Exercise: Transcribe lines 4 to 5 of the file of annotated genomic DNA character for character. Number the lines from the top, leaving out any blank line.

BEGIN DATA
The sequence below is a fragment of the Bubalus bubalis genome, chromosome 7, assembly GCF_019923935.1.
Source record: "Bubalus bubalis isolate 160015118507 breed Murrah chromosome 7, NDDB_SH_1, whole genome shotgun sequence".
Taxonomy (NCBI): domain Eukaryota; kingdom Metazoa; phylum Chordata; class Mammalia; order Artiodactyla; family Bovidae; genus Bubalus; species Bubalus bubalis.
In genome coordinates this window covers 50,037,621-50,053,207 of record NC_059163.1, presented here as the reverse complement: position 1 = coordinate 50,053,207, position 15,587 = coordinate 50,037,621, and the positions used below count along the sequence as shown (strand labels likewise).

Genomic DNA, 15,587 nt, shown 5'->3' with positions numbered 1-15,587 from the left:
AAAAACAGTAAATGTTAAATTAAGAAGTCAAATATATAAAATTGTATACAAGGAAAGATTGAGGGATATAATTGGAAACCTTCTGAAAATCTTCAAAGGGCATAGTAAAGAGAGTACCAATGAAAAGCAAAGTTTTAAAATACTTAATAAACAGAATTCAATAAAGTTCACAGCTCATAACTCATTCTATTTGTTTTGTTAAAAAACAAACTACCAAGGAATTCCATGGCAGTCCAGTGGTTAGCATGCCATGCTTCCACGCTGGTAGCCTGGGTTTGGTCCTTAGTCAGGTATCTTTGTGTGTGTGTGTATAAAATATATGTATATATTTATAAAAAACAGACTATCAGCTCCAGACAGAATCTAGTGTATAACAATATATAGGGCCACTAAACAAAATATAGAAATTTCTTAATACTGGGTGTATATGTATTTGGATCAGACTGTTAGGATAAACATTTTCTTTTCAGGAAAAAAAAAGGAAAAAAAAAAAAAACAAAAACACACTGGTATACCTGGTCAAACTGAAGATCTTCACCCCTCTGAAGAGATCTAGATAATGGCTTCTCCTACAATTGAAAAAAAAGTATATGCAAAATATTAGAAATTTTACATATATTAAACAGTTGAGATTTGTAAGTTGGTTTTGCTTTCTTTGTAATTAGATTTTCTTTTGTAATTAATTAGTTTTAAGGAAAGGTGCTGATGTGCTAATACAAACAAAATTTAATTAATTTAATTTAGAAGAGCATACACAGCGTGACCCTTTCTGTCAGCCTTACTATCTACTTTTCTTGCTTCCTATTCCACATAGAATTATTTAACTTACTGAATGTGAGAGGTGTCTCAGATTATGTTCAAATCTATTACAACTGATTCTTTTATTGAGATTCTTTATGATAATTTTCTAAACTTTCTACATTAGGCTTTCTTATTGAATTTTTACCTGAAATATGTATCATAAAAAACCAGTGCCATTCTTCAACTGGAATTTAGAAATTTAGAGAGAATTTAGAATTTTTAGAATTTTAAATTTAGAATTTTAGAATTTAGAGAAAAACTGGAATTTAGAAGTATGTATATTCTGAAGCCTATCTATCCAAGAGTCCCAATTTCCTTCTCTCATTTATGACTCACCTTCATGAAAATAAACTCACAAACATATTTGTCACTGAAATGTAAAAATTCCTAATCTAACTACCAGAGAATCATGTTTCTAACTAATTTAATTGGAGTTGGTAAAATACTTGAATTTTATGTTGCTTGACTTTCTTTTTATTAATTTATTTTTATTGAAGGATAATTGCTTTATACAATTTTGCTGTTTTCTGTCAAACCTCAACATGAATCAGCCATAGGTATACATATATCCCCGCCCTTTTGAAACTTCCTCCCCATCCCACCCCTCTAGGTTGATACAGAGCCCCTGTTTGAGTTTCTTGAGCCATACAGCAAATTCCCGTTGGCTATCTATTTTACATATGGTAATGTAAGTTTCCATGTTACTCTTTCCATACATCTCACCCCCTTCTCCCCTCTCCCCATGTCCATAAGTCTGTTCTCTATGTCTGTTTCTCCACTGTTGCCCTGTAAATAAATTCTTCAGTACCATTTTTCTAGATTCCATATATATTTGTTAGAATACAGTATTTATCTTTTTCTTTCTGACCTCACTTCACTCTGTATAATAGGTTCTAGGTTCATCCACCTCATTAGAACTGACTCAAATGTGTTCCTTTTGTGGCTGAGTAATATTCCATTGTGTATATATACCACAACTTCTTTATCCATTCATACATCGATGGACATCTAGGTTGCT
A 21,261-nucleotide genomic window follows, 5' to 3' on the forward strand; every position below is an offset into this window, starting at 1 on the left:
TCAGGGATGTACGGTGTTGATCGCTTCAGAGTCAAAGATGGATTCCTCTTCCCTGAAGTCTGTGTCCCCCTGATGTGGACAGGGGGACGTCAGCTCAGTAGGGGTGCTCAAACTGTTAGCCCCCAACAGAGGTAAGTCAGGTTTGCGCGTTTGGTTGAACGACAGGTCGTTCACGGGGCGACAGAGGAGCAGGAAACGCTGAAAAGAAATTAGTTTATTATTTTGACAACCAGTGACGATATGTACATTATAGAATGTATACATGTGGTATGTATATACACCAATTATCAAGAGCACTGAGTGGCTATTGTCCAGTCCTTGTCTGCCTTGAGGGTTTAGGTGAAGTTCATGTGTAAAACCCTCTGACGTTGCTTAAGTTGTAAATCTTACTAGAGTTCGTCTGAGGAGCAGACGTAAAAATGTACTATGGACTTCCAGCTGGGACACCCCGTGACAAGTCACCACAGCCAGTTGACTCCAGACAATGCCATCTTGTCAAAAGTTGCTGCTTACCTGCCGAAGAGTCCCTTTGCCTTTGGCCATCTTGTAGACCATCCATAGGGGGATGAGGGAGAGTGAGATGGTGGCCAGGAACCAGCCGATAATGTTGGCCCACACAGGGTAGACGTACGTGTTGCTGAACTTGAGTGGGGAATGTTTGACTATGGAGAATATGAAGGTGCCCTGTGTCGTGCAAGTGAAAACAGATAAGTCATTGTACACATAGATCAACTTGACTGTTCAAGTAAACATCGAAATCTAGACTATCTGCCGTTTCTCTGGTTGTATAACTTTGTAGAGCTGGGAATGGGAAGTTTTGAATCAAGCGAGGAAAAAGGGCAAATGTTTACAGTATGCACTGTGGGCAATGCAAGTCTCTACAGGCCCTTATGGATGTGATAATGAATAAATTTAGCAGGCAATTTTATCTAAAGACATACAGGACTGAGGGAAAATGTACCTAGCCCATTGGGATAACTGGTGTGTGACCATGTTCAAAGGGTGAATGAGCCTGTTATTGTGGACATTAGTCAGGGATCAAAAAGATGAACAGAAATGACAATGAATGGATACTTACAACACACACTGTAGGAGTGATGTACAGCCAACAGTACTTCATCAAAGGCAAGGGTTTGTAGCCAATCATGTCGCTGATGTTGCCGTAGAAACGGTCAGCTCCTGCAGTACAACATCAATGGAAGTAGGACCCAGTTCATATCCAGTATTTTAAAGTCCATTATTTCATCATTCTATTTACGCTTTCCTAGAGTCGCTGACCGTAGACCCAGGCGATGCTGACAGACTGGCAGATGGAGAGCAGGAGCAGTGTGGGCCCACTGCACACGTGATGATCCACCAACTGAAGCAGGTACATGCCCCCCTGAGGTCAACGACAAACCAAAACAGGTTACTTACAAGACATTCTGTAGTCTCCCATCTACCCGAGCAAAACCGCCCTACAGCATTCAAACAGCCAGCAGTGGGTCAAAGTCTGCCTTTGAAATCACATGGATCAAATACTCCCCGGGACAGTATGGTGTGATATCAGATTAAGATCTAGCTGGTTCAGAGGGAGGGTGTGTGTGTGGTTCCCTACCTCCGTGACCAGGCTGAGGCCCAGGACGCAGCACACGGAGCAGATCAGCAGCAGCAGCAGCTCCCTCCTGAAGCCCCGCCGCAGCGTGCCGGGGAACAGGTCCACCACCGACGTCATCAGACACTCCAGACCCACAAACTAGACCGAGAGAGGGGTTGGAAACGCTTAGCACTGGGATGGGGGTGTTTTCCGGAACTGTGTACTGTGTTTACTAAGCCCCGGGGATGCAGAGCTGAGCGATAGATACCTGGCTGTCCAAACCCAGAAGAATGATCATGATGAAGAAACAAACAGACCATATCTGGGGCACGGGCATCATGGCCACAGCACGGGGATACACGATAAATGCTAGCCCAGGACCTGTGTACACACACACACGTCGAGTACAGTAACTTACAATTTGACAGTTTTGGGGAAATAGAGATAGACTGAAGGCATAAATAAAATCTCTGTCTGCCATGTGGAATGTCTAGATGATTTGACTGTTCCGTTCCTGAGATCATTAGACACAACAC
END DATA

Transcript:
In genome coordinates this window covers 50,037,621-50,053,207 of record NC_059163.1, presented here as the reverse complement: position 1 = coordinate 50,053,207, position 15,587 = coordinate 50,037,621, and the positions used below count along the sequence as shown (strand labels likewise).

Genomic DNA, 15,587 nt, shown 5'->3' with positions numbered 1-15,587 from the left: